When Munich Became a Synonym for Appeasement

75 Years Since Neville Chamberlain Tried to Please Hitler

No Peace in Our Time: British Prime Minister Neville Chamberlain flashes the agreement with Adolf Hitler that he claimed ensured peace with the Nazi madman.
getty images
No Peace in Our Time: British Prime Minister Neville Chamberlain flashes the agreement with Adolf Hitler that he claimed ensured peace with the Nazi madman.

By Robert Zaretsky

Published September 17, 2013.
  • Print
  • Share Share
  • Single Page

“A quarrel in a far away country between people of whom we know nothing.” When he pronounced these words, British Prime Minister Neville Chamberlain was referring, of course, to Czechoslovakia. That “quarrel” eventually led to the Munich Agreement: an event which opened the path to WWII and whose 75th anniversary we are now marking. Rarely have past and present dovetailed with such unsettling timing.

While few American politicians today can equal Chamberlain’s grammatical rigor, quite a number do echo his sentiments not on Mitteleuropa, but instead the Middle East. At the same time, their opponents cite Munich as a warning to those who would, in their view, repeat the mistake of turning a blind eye to a nation bent on violence against innocents.

American Secretary of State John Kerry declared the West confronted a “Munich moment,” while the secretary general of the French Socialist Party, Harlem Désir, charged that the “spirit of Munich” had infected French critics of a military strike against Syria.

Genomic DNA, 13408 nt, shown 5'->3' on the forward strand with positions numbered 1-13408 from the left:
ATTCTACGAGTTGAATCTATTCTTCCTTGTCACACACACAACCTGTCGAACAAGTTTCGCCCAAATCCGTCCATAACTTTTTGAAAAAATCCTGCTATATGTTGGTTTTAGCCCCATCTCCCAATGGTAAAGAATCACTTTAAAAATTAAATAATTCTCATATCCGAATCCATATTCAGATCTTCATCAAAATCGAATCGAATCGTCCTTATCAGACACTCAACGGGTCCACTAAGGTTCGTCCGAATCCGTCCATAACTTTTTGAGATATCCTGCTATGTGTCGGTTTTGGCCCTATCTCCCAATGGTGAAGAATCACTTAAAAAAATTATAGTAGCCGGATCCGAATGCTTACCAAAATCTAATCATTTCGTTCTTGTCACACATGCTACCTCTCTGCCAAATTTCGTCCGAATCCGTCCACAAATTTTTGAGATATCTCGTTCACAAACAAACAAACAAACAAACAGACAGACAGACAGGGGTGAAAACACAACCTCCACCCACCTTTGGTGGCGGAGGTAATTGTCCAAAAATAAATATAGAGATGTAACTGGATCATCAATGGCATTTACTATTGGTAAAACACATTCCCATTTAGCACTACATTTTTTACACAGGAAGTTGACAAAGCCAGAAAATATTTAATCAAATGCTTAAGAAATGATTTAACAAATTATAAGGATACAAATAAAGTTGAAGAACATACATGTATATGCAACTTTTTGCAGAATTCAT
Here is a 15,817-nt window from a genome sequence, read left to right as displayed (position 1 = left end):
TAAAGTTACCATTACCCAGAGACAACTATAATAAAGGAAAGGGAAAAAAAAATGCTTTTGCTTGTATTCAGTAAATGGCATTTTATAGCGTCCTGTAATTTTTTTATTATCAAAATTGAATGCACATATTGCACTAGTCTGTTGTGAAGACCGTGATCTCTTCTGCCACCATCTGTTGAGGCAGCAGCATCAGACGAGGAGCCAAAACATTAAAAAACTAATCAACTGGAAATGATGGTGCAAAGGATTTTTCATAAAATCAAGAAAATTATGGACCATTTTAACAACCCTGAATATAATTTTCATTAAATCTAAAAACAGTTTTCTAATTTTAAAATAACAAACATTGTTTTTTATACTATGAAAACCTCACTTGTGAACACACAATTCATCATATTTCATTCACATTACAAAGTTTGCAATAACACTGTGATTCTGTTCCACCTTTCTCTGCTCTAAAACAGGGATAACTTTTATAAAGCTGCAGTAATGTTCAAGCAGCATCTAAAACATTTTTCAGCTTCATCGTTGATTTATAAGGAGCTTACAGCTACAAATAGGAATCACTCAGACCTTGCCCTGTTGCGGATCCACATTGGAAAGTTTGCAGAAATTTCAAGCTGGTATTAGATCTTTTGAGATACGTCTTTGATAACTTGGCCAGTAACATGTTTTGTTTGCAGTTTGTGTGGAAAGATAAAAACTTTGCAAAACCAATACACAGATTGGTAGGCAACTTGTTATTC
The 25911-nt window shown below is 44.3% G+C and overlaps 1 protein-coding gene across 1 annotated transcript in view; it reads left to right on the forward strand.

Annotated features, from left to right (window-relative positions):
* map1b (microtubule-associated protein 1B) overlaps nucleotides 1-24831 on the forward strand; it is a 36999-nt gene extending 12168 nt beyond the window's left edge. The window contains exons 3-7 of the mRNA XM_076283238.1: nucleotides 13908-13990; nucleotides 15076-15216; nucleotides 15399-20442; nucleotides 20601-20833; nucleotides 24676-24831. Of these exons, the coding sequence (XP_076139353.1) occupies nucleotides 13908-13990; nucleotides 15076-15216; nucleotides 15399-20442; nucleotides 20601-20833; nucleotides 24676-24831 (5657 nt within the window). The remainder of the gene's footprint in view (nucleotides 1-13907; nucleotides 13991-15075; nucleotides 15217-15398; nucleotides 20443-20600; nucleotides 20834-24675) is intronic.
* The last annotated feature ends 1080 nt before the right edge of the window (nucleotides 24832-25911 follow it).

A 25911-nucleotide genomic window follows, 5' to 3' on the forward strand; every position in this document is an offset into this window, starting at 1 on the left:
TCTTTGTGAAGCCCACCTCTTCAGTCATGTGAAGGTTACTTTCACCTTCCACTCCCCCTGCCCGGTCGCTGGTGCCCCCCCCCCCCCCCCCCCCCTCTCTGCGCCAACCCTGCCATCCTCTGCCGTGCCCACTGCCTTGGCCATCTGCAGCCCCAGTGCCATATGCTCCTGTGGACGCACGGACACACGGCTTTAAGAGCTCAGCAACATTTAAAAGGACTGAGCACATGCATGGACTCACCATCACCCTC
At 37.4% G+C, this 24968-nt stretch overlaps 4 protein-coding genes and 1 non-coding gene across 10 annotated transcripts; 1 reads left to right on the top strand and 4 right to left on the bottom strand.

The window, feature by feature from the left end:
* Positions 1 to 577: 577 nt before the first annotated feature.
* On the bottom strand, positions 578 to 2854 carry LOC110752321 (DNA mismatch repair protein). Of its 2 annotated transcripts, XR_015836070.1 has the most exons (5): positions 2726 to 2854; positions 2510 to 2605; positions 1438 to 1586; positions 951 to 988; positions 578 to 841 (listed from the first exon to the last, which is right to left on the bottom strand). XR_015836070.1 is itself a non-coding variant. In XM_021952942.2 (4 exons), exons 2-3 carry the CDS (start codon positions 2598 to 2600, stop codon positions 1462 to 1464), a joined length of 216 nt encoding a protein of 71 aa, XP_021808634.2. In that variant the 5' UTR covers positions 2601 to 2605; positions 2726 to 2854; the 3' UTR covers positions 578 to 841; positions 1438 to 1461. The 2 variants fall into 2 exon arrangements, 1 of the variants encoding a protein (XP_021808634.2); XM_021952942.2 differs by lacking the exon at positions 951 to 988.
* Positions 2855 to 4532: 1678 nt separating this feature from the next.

Historical comparisons are, by their nature, inexact yet invaluable, inevitable but inevitably limited. Munich—the synecdoche for the dramatic and dense series events of September 1938 that led to the West’s acquiescence to Czechoslovakia’s dismemberment—is no exception. Yet it is impossible to ignore the parallels and wonder if they offer guidance for us today.

Let us recall, first, the differences. By 1938, Adolph Hitler had already scuttled the restraints that the Treaty of Versailles had placed upon Germany two decades earlier. Confident and cunning, he then turned his attention to Czechoslovakia, the only pluralist and democratic state that rose from the rubble of the Habsburg Empire.

Posing as the liberator of the ethnic Germans in southern Czechoslovakia, Hitler threatened to go to war if Prague did not surrender these territories to Germany. Their nations bound to Czechoslovakia by firm treaty obligations, Chamberlain and Edouard Daladier, the French prime minister, nevertheless ignored them. Gathered at Berchtesgaden, at a meeting stage-managed by Fascist Italy’s Benito Mussolini, Chamberlain and Daladier acceded to Hitler’s demands.